"I drink tea."


March 11, 2018



Tfw you put "I eat tea.".

April 30, 2018


Me too

May 19, 2018


Could someone explain why the particle を is used instead of は or か. Particles don't really make sense to me. It would be really helpful.

May 16, 2018


を is the direct object particle, since you are drinking the tea. は is a subject particle, but お茶 is not the subject of the sentence, you are. か is a question particle and will never be used in this position.

June 29, 2018


They mean が, not か。

June 18, 2019


を is used to mark the object of the sentence. Whatever it is the subject's performing the action on. は is used to mark a topic for the sentence. が is used to mark the subject of the sentence, whoever's performing the action.

July 2, 2018


Stupid keyboard, I meant mark, not mail.

July 2, 2018


What is the difference between the topic and subject of a sentence?

February 19, 2019


Well. The full sentence would be


Since it's obvious we're the subject the わたしは is dropped because it's implied you are referring to yourself when you write みずをのみます (I drink water).

Now. If we're talking about the water itself. Then that's when you'd use は. For example: みずはおいしいです。(Water is delicious).

So the を isn't necessarily switching out the は particle.

November 16, 2018


I'm really terrible at understanding subjects and objects etc. I just think of it as whenever you want to 'do something' to 'something else' or have someone do something for you.

So you want to kick a ball? Ball を kick

Want someone to get Ice cream? Ice cream を get please

May 6, 2019


The "I eat rice" example forces you to choose は but does not allow を

This example forces you to choose を but does not allow は

Consistency, please.

June 7, 2018


From my understanding, using は in that sentence would mean that rice is a regular part of your diet. Using を in that sentence means you are eating rice, or referring to a particular instance of you eating rice.

November 4, 2018


The english phrase "I drink tea" is ambiguous when translating to japanese. You can interpret it as "Tea is one of many different things I drink" (おちゃをのみます) or "I don't want to drink anything other than tea" (おちゃはのみます). But duo only accepts the first interpretation.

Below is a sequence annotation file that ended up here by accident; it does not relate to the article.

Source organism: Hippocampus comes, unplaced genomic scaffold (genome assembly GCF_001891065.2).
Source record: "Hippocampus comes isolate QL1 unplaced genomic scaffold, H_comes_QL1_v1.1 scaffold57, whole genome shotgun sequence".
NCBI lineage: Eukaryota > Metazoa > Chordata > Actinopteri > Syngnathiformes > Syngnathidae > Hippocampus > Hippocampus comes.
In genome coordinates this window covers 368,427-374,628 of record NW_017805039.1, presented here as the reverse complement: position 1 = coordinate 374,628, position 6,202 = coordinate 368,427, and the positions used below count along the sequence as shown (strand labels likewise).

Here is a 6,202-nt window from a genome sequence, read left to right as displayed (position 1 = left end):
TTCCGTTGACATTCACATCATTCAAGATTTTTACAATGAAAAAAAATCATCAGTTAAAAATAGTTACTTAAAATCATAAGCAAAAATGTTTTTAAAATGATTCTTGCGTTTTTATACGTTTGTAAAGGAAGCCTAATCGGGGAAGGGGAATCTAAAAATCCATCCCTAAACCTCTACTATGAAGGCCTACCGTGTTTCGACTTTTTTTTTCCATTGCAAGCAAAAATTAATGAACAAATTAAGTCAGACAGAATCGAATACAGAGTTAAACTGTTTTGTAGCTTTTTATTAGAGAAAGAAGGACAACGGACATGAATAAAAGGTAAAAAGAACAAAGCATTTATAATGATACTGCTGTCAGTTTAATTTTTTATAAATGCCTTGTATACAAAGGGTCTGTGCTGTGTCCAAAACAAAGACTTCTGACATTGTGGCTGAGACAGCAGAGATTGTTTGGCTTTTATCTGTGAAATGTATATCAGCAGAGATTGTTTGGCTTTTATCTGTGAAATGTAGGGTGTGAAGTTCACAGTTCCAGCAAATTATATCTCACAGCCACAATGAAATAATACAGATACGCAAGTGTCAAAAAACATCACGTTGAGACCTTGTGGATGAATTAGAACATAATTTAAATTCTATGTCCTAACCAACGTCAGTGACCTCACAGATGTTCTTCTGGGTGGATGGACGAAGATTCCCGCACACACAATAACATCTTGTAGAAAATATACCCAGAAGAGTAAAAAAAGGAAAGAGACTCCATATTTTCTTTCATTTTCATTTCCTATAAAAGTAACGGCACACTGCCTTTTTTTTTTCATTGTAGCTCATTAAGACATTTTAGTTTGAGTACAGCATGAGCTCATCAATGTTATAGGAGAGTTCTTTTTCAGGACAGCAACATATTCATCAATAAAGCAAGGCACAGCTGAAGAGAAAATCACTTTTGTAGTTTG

June 25, 2018


http://prntscr.com/ivylwx Unless I'm mistaken, む isn't even in any of the answer block things. I think this is a bug?

March 25, 2018


お茶は飲みます = I drink tea (as part of my diet)

お茶を飲みます = I drink tea, I will drink tea (as if you were drinking it in the moment)

Both are correct but the example only takes one.

February 20, 2019


Report it.

March 28, 2019


what's the difference between ます and ません here at the end of the sentence?

May 29, 2018


The difference between ます and ません is that ます is positive, whereas ません is negative. For example, "私は彼女を知っています” means "I know her", "私は彼女を知りません" means "I don't know her".

May 30, 2018


Thank you!

January 22, 2019


ません at the end changes the meaning to "I do NOT drink tea."

May 31, 2018


ますis affirmative and ません is negative

May 31, 2018


okay, thank you ^^

June 2, 2018



July 5, 2018


It taught me that "to drink" is のみ、But here its saying のむ is the only correct answer? Did I learn this wrong or am I missing something?

August 2, 2018



Buckle up, bro.

Drink is a U-verb (nomu) That's its infinitive form (to drink) But to actually use the verb, you've gotta change the U to an I (Nomu -> Nomi) you've also gotta follow verbs up with ます。

Ru-Verbs like みる (to see/watch) just drop the る, so it becomes みます (Miru -> Mimasu).

There's a third type of verb as well (irregular) but honestly I'd save that for a little later.

November 16, 2018


のみ is used if you're changing the ending to be polite (飲み+ます). If you're just saying it without being polite, you'd use the plain form (what you'd find in a dictionary), which would be のむ. Look up Japanese Verb Based. This will really help with anyone learning the basics of Japanese and is a good review for anyone a little farther along...

November 17, 2018


Just look up the bases... There's bases 1-5 and bases ta/te. These are pretty much any kind of Verb changing that you'll come across.

November 17, 2018


Or rather, these are involved with every verb in the language. They're pretty important to know...

November 17, 2018